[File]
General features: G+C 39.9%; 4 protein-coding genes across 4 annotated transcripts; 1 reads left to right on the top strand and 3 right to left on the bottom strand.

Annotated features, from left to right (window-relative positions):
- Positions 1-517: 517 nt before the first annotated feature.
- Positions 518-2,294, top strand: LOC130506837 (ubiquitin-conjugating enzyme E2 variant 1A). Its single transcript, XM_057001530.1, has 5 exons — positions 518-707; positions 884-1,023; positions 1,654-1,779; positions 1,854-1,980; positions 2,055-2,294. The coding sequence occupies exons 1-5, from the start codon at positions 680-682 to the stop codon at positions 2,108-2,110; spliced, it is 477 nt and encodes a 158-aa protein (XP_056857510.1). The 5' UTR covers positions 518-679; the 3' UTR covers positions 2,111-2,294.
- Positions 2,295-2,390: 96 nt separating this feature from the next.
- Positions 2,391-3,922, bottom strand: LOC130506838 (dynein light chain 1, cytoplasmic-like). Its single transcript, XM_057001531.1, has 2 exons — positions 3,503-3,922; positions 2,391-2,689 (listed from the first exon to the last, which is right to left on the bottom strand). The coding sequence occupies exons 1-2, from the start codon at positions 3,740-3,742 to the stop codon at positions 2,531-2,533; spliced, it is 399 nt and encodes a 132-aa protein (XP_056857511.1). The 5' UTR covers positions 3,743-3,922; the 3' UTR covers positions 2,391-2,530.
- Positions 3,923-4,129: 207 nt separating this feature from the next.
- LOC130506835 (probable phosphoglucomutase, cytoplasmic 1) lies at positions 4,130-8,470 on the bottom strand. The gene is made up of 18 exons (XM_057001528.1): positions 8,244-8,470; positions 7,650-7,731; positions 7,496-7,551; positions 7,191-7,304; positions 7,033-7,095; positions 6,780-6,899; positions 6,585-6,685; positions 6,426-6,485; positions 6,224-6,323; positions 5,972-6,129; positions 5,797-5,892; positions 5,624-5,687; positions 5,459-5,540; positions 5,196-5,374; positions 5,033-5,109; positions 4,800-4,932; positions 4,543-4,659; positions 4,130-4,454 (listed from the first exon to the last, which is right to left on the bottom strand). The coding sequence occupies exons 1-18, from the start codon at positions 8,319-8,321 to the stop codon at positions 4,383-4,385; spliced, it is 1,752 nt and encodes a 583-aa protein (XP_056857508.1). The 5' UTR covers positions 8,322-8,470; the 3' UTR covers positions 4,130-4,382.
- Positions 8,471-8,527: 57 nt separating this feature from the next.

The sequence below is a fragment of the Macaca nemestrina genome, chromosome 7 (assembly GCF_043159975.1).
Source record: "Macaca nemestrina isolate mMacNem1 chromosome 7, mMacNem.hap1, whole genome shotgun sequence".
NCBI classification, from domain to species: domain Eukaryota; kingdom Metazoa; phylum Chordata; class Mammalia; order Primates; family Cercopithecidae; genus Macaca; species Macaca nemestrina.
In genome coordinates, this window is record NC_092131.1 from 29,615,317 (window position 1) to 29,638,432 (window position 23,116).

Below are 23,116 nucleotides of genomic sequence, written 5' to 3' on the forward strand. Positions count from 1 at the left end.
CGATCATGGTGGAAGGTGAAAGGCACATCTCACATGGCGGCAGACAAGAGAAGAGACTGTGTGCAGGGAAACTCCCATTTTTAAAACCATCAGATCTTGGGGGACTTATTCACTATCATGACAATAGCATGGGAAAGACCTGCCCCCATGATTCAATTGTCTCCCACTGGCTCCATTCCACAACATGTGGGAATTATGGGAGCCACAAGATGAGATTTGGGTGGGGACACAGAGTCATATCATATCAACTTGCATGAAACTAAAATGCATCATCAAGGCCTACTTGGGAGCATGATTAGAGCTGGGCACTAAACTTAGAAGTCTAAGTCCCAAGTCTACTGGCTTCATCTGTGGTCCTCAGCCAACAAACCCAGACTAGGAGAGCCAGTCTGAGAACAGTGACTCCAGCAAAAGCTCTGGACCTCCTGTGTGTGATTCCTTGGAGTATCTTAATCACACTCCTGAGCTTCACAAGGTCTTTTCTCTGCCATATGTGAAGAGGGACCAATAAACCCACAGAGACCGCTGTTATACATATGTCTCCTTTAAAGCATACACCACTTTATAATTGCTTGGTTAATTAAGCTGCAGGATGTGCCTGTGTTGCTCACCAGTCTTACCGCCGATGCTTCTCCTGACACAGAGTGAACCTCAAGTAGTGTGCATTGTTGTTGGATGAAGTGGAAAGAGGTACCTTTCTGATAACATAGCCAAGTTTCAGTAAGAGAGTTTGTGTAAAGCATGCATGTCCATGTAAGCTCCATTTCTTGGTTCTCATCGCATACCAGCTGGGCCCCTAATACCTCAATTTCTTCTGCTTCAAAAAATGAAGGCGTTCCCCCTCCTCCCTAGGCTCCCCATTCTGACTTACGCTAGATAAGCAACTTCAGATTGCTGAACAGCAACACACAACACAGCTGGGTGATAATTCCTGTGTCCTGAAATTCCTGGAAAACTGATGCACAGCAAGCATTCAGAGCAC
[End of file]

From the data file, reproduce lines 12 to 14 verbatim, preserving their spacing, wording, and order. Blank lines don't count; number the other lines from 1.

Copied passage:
NCBI classification, from domain to species: domain Eukaryota; kingdom Metazoa; phylum Chordata; class Mammalia; order Primates; family Cercopithecidae; genus Macaca; species Macaca nemestrina.
In genome coordinates, this window is record NC_092131.1 from 29,615,317 (window position 1) to 29,638,432 (window position 23,116).

Below are 23,116 nucleotides of genomic sequence, written 5' to 3' on the forward strand. Positions count from 1 at the left end.